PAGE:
I think Mark also has a chip on his shoulder for corporate America. Ive never worked for a poor person and I think we all want to make as much money as we can, so bashing the rich, corporate profits, capitalism, etc just doesn't make much sense.

Keep up the good work you are doing! I never really go into Linspire and definitely have thought Michael Robertson was slimy as I have followed him from I think you tried to save the sinking ship as much as you could but things were almost doomed from the start. I say Go Ubuntu!

Anonymous said...

I think that health insurance is one of the 2 biggest reasons we have had such increases in health care costs in the last part of the 20th century (thanks again afl-cio). Just talk to someone in there mid 60's and better. back when they were growing up a Dr might have a nurse that most likely was also the front desk person. now you have at least 1 person at the front desk several nurses and the list goes on. the other big portion of what is making Dr's charge more is malpractice insurance. I think i recall a friend of the family that is a transplant surgeon mention once that his malpractice policy for a transplant operation was crazy expensive.

Anonymous said...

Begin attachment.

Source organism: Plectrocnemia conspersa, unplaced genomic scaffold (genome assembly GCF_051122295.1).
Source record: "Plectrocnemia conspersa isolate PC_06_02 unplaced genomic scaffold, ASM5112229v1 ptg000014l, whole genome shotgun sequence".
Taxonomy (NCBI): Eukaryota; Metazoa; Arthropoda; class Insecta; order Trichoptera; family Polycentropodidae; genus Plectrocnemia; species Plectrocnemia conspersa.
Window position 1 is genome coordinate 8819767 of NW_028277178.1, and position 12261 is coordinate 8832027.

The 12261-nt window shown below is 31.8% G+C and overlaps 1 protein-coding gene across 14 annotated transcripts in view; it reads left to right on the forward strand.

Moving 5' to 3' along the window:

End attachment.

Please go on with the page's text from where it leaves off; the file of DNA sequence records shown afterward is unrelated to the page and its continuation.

I agree with Kevin 100% on the government running our health care.

Ever tried to lower your prescription costs by ordering from a canadian source? You can't, you'll be labeled a drug-dealer, no kidding, this happened to my neighbor, a sweet couple in their 60's, used to order their $200/mo prescriptions from Canada until they were intercepted and told they would be considered drug smugglers.

Why do does this happen, cause our Politicians are FOR SALE to the drug companies. Why do drugs cost 1/2 what they cost here? Because the insurance and health care companies want it to, so eventually it gets billed back to the government.

Government Health Care ? NO THANK YOU.

If someone could point me to a product / system that government does better than any private industry, i'd love to see it.

As far as the Enron comment, companies go belly up all the time, for various reasons. The only thing Enron did for us was Sarbanes-Oxley, another government driven bureaucracy killing every business in the country, thanks to the geniuses in our public office. Did you know, even with SOX in place, Enron would have still gone under the way it did, cause IT BROKE THE LAW. LIke a few more are going to get in it's way?